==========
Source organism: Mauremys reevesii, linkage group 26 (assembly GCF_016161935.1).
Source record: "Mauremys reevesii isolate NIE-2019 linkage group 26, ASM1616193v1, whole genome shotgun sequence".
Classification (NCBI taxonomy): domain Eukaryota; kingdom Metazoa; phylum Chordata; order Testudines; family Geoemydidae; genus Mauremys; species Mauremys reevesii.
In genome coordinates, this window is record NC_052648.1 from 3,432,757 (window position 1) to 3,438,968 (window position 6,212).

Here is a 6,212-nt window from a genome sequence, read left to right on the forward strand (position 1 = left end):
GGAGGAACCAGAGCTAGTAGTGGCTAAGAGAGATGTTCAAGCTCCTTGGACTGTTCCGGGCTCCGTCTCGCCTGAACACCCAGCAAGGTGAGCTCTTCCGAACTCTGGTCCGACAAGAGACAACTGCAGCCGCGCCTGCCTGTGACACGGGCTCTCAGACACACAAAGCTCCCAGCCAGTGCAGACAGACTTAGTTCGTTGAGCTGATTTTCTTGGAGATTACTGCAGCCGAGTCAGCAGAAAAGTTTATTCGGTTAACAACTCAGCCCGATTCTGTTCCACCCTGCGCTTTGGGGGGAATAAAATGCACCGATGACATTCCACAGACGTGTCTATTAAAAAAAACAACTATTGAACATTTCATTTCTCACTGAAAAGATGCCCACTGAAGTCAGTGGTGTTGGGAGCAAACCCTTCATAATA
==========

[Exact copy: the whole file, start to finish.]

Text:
Source organism: Mauremys reevesii, linkage group 26 (assembly GCF_016161935.1).
Source record: "Mauremys reevesii isolate NIE-2019 linkage group 26, ASM1616193v1, whole genome shotgun sequence".
Classification (NCBI taxonomy): domain Eukaryota; kingdom Metazoa; phylum Chordata; order Testudines; family Geoemydidae; genus Mauremys; species Mauremys reevesii.
In genome coordinates, this window is record NC_052648.1 from 3,432,757 (window position 1) to 3,438,968 (window position 6,212).

Here is a 6,212-nt window from a genome sequence, read left to right on the forward strand (position 1 = left end):
GGAGGAACCAGAGCTAGTAGTGGCTAAGAGAGATGTTCAAGCTCCTTGGACTGTTCCGGGCTCCGTCTCGCCTGAACACCCAGCAAGGTGAGCTCTTCCGAACTCTGGTCCGACAAGAGACAACTGCAGCCGCGCCTGCCTGTGACACGGGCTCTCAGACACACAAAGCTCCCAGCCAGTGCAGACAGACTTAGTTCGTTGAGCTGATTTTCTTGGAGATTACTGCAGCCGAGTCAGCAGAAAAGTTTATTCGGTTAACAACTCAGCCCGATTCTGTTCCACCCTGCGCTTTGGGGGGAATAAAATGCACCGATGACATTCCACAGACGTGTCTATTAAAAAAAACAACTATTGAACATTTCATTTCTCACTGAAAAGATGCCCACTGAAGTCAGTGGTGTTGGGAGCAAACCCTTCATAATA